"They do require that you take a few additional steps here and there, but overall they have a high probability for success and will certainly add to your company’s bottom line."
By Jared Smith
Make sure your customer knows that this is a fleet price and that if vehicles get cancelled, the “per-unit price” on each vehicle will go up. We negotiate how long the clients have to place the orders. A good rule of thumb is to reconcile the contract on a quarterly or semi-annual basis. Always keep in mind that a major portion of the discount offered for high quantities is in exchange for the efficiencies you gain as the shop owner by being able to produce the materials all at once. So, if a customer gives you one vehicle a month for a year you could miss out on that advantage, unless you can still produce them all at once and just install as needed. We have encountered customers who get a price on 30 vehicles and instead send us 15, expecting the same pricing. That doesn’t fly in our shop. Make sure contracts and pricing are based on quantity and if that quantity goes down the price goes up.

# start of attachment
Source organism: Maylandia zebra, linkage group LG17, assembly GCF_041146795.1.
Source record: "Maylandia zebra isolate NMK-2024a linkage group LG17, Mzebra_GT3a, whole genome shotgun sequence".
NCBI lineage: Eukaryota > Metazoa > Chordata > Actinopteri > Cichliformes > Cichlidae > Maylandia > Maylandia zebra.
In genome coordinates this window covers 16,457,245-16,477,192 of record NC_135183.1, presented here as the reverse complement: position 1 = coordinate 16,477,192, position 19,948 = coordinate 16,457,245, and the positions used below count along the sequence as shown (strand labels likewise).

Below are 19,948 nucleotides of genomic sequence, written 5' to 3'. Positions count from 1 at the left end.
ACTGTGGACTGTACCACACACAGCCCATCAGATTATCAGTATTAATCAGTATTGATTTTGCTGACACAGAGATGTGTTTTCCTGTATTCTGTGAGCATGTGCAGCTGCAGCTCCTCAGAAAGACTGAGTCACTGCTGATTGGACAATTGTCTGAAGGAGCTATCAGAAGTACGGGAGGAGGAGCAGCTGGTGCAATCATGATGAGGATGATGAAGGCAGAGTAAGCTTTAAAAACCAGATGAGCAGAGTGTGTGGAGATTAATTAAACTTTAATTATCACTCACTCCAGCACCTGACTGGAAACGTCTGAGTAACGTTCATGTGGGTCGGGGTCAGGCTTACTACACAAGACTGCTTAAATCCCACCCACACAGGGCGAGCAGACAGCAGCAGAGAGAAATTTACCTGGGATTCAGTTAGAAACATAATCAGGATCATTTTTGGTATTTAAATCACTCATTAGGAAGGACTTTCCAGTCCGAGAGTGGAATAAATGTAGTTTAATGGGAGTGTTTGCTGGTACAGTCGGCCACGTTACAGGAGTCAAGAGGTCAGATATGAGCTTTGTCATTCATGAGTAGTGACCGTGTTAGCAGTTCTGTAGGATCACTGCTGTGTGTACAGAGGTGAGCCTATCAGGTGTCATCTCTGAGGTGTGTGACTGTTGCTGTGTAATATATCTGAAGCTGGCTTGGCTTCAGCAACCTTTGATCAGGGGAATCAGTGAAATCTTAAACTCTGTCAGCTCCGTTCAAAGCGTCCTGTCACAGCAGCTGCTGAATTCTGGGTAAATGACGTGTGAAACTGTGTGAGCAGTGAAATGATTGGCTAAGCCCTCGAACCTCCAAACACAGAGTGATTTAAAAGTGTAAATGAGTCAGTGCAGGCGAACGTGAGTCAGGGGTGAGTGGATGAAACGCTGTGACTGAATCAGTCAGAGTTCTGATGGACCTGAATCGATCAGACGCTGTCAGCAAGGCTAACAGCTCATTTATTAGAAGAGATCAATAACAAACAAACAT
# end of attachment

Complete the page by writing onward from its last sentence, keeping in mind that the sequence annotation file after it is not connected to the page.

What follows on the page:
To provide a financial safety net for your company when dealing with small fleets, write up very specific terms that address all possible problems that may arise. If your client commits to 30 vehicles but has only brought you nine vehicles by the end of a year, you’re going to wish you had put in better terms. Always mind their total awarded credit limit – a creditworthy customer may be awarded a credit line of $20,000 and terms of Net30, as opposed to a COD customer or a Net60 customer. Also take a look at the client’s timeline: Will your guys need to work overtime or weekends to get the job done?
These terms are custom for every shop, every client, and every fleet. But all terms need to share one common attribute: ensuring that you’re covered for all contingencies. Consider deposits on the entire fleet. Or consider partial payments or progress billing. Trust me, when a problem arises here you’ll be very glad you did.